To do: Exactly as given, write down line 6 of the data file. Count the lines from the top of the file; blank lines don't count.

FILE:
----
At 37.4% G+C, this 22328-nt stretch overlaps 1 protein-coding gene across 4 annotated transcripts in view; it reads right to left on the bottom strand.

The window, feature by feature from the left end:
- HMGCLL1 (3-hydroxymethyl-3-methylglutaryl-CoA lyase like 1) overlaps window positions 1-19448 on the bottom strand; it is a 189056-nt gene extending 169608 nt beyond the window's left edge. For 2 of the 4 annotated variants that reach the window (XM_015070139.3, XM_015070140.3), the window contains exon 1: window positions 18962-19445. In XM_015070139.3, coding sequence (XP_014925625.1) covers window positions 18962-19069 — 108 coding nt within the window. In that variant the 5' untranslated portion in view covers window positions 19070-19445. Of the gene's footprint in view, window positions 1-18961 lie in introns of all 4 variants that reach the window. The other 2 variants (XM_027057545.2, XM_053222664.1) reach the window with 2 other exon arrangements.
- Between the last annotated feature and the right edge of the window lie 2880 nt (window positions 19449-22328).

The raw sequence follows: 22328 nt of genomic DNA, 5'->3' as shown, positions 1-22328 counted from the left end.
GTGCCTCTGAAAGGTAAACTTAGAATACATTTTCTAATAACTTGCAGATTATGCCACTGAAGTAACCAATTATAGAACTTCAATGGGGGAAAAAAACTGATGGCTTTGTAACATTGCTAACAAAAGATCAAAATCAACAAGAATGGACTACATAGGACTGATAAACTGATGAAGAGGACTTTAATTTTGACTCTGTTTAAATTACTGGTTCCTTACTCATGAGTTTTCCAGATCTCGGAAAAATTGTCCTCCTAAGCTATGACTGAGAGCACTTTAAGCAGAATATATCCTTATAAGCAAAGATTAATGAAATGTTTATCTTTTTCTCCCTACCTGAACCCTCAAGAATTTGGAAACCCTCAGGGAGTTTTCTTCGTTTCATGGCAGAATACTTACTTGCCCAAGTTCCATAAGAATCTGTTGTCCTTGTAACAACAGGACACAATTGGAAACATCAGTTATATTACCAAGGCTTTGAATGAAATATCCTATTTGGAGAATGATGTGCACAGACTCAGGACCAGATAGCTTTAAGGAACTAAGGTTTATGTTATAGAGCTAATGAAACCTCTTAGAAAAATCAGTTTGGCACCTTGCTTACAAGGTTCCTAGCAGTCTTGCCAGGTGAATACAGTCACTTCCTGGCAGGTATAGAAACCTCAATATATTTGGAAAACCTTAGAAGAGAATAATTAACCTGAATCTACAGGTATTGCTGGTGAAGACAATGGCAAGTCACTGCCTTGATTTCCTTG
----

GTGCCTCTGAAAGGTAAACTTAGAATACATTTTCTAATAACTTGCAGATTATGCCACTGAAGTAACCAATTATAGAACTTCAATGGGGGAAAAAAACTGATGGCTTTGTAACATTGCTAACAAAAGATCAAAATCAACAAGAATGGACTACATAGGACTGATAAACTGATGAAGAGGACTTTAATTTTGACTCTGTTTAAATTACTGGTTCCTTACTCATGAGTTTTCCAGATCTCGGAAAAATTGTCCTCCTAAGCTATGACTGAGAGCACTTTAAGCAGAATATATCCTTATAAGCAAAGATTAATGAAATGTTTATCTTTTTCTCCCTACCTGAACCCTCAAGAATTTGGAAACCCTCAGGGAGTTTTCTTCGTTTCATGGCAGAATACTTACTTGCCCAAGTTCCATAAGAATCTGTTGTCCTTGTAACAACAGGACACAATTGGAAACATCAGTTATATTACCAAGGCTTTGAATGAAATATCCTATTTGGAGAATGATGTGCACAGACTCAGGACCAGATAGCTTTAAGGAACTAAGGTTTATGTTATAGAGCTAATGAAACCTCTTAGAAAAATCAGTTTGGCACCTTGCTTACAAGGTTCCTAGCAGTCTTGCCAGGTGAATACAGTCACTTCCTGGCAGGTATAGAAACCTCAATATATTTGGAAAACCTTAGAAGAGAATAATTAACCTGAATCTACAGGTATTGCTGGTGAAGACAATGGCAAGTCACTGCCTTGATTTCCTTG